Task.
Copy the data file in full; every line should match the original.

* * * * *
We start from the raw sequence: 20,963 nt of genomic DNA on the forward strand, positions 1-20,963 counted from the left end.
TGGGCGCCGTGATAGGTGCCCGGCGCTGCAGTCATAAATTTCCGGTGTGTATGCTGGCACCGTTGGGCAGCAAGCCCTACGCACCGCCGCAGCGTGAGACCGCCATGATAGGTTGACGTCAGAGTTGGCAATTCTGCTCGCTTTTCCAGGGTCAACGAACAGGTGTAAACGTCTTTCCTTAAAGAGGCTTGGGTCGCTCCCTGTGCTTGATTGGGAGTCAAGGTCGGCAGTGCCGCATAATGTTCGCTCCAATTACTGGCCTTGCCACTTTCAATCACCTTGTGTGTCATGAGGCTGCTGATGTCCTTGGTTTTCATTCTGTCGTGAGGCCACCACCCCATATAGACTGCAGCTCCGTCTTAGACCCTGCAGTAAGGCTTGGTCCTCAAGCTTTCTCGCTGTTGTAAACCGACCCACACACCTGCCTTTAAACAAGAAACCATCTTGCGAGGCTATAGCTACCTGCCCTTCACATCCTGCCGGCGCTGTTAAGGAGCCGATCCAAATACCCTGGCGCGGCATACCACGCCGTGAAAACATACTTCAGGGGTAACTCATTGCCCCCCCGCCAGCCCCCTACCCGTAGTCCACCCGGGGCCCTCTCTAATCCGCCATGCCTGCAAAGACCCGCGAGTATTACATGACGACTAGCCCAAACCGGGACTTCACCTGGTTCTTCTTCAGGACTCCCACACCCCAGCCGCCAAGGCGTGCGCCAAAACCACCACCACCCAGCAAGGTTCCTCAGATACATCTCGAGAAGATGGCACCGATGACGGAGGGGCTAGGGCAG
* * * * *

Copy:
We start from the raw sequence: 20,963 nt of genomic DNA on the forward strand, positions 1-20,963 counted from the left end.
TGGGCGCCGTGATAGGTGCCCGGCGCTGCAGTCATAAATTTCCGGTGTGTATGCTGGCACCGTTGGGCAGCAAGCCCTACGCACCGCCGCAGCGTGAGACCGCCATGATAGGTTGACGTCAGAGTTGGCAATTCTGCTCGCTTTTCCAGGGTCAACGAACAGGTGTAAACGTCTTTCCTTAAAGAGGCTTGGGTCGCTCCCTGTGCTTGATTGGGAGTCAAGGTCGGCAGTGCCGCATAATGTTCGCTCCAATTACTGGCCTTGCCACTTTCAATCACCTTGTGTGTCATGAGGCTGCTGATGTCCTTGGTTTTCATTCTGTCGTGAGGCCACCACCCCATATAGACTGCAGCTCCGTCTTAGACCCTGCAGTAAGGCTTGGTCCTCAAGCTTTCTCGCTGTTGTAAACCGACCCACACACCTGCCTTTAAACAAGAAACCATCTTGCGAGGCTATAGCTACCTGCCCTTCACATCCTGCCGGCGCTGTTAAGGAGCCGATCCAAATACCCTGGCGCGGCATACCACGCCGTGAAAACATACTTCAGGGGTAACTCATTGCCCCCCCGCCAGCCCCCTACCCGTAGTCCACCCGGGGCCCTCTCTAATCCGCCATGCCTGCAAAGACCCGCGAGTATTACATGACGACTAGCCCAAACCGGGACTTCACCTGGTTCTTCTTCAGGACTCCCACACCCCAGCCGCCAAGGCGTGCGCCAAAACCACCACCACCCAGCAAGGTTCCTCAGATACATCTCGAGAAGATGGCACCGATGACGGAGGGGCTAGGGCAG